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US Army colonel: world is sleepwalking to a global energy crisis

 
Oil Refinery in Canada

An oil refinery in Canada. Has cheap oil gone forever? Photograph: Dave Reede/All Canada Photos/Corbis

 

Powered by Guardian.co.ukThis article titled “US Army colonel: world is sleepwalking to a global energy crisis” was written by Nafeez Ahmed, for theguardian.com on Friday 17th January 2014 06.01 UTC

A conference sponsored by a US military official convened experts in Washington DC and London warning that continued dependence on fossil fuels puts the world at risk of an unprecedented energy crunch that could inflame financial crisis and exacerbate dangerous climate change.

The ‘Transatlantic Energy Security Dialogue‘, which took place on 10th December last year, was co-organised by a US Army official, Lieutenant Colonel Daniel L. Davis, operating in a private capacity, in association with former petroleum geologist Jeremy Leggett, chairman of the UK Industry Taskforce on Peak Oil and Gas.

Participants, who addressed one another via video link, consisted of retired military officers, security experts, senior industry executives, and politicians from the main parties – including two former UK ministers. According to US Army colonel Daniel Davis, a veteran of four tours of duty in Afghanistan and Iraq, and regular contributor to the Armed Forces Journal:

“We put the event together because the prevailing idea that we have a bright future of increasing oil and gas production that can sustain our current way of life indefinitely is based on a selective appraisal of the data. We brought together experts from across the spectrum, and with a wide range of opinions, to have a comprehensive look at all the relevant data. When you only look at certain things, like the very real resurgence of US oil and gas production, the picture looks fine. But when you dig deeper into the data, it becomes clear that this is only part of the picture. And the big picture proves that our current course cannot continue without significant risks.”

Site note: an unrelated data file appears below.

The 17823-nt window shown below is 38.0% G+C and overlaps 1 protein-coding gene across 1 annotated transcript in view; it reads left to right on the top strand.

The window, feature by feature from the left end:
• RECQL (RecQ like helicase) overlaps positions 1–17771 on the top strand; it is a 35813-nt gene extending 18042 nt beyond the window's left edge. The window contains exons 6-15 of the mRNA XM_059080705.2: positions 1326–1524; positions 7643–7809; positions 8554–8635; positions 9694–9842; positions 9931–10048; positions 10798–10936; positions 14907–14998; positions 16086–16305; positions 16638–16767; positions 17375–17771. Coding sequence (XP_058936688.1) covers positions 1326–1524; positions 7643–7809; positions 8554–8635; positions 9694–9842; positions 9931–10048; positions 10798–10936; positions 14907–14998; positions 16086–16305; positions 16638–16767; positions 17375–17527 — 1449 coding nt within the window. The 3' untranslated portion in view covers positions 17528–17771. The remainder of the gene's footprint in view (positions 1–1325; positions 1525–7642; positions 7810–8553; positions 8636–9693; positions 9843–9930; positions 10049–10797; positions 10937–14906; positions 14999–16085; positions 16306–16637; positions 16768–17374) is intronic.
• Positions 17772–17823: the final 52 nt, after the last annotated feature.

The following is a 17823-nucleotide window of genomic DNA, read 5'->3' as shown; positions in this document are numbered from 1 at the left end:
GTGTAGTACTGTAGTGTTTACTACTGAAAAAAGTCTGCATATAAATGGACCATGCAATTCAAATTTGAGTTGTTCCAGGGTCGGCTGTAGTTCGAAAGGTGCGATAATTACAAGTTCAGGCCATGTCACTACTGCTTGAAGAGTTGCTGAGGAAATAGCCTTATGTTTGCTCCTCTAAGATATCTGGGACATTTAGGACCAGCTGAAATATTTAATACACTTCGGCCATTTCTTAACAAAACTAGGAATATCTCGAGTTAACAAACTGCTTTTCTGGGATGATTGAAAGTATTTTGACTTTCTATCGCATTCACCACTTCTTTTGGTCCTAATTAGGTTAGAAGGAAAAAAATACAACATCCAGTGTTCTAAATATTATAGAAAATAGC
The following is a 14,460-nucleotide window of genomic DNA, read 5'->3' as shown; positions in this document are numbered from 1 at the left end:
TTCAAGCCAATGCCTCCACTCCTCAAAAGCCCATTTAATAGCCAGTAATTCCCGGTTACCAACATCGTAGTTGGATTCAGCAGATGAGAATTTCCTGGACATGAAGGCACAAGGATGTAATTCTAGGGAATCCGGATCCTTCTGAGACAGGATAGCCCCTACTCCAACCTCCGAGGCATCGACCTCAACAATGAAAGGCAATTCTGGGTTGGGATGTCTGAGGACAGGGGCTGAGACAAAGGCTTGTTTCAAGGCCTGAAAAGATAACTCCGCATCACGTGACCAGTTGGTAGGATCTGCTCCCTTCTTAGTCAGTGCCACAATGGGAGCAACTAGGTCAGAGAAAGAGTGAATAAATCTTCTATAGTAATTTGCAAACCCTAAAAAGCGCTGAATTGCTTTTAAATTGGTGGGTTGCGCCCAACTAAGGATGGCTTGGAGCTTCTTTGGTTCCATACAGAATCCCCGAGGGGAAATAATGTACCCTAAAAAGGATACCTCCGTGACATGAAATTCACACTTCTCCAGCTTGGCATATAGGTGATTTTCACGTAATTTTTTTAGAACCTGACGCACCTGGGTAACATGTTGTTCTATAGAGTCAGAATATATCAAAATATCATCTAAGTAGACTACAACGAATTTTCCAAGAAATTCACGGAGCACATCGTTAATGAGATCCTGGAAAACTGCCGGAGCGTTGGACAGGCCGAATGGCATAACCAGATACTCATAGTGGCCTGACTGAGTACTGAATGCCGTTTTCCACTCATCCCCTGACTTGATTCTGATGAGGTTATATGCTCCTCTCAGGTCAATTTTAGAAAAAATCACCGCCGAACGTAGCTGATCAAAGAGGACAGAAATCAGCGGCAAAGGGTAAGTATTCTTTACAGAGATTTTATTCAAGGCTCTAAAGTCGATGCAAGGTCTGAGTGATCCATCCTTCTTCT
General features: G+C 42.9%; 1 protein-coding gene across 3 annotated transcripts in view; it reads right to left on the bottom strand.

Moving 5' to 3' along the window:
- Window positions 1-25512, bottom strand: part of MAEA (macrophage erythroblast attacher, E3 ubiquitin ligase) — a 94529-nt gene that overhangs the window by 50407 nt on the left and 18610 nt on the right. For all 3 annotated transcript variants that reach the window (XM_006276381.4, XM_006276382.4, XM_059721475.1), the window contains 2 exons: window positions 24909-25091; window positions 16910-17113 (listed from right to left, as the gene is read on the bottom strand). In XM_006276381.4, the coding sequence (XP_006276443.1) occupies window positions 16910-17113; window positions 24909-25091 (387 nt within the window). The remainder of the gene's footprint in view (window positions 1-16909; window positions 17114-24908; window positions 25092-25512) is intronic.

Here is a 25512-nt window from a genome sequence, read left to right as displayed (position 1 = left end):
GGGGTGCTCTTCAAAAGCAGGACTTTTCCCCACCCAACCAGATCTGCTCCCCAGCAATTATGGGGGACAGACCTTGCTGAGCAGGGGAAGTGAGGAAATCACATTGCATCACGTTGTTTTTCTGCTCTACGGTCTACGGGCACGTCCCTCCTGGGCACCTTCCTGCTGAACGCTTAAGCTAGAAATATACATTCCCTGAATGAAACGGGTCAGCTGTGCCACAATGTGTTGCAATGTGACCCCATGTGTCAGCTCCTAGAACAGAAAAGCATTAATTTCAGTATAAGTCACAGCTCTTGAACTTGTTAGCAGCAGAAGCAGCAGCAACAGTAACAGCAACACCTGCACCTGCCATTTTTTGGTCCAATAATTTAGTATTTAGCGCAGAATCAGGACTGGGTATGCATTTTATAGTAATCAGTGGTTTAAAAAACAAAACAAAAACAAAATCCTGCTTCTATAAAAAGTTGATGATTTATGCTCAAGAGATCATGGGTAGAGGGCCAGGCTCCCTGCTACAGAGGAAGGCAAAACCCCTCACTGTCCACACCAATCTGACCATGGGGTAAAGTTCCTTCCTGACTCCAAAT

The dialogue opened with a presentation by Mark C. Lewis, former head of energy research at Deutsche Bank’s commodities unit, who highlighted three interlinked problems facing the global energy system: “very high decline rates” in global production; “soaring” investment requirements “to find new oil”; and since 2005, “falling exports of crude oil globally.”

Lewis told participants that the International Energy Agency’s (IEA) own “comprehensive” analysis in its World Energy Outlook of the 1,600 fields providing 70% of today’s global oil supply, show “an observed decline rate of 6.2%” – double the IEA’s stated estimate of future decline rate out to 2035 of about 3%.

The IEA report also shows that despite oil industry investment trebling in real terms since 2000 (an increase of around 200-300%), this has translated into an oil supply increase of just 12%. Lewis said:

“That is a very striking number and one I think that should be ringing alarm bells. It indicates to me that something has fundamentally changed in the economics of the oil industry and that you’re having to invest more and more for diminishing incremental production.”

Lewis also referred to US Energy Information Administration (EIA) data showing that although global crude oil exports increased “year on year from 2001 to 2005”, they “peaked in 2005 and have been trending down since 2009.” Lewis attributed this trend to rapidly rising populations in the Middle East which has led to escalating domestic oil consumption, effectively eating into the quantity of oil available to export onto world markets.

OPEC (Organisation of Petroleum Exporting Countries) populations since 2000 have increased at twice the rate of the world as a whole. This has driven them to increase their oil consumption four times faster, or by 56%, relative to the rest of the world.

Such increases in domestic consumption, curtailing global exports, have been enabled by a corresponding increase in domestic subsidies, said Lewis. Fossil fuel subsidies have increased to $544 billion, nearly half of which amounted to oil subsidies dominated by Saudi Arabia and Iran.

Against this consistent trend of rapidly declining oil exports, Lewis questioned the IEA’s projection of an increase in global crude oil exports and imports from 35 to 38 million barrels a day out to 2035.

 

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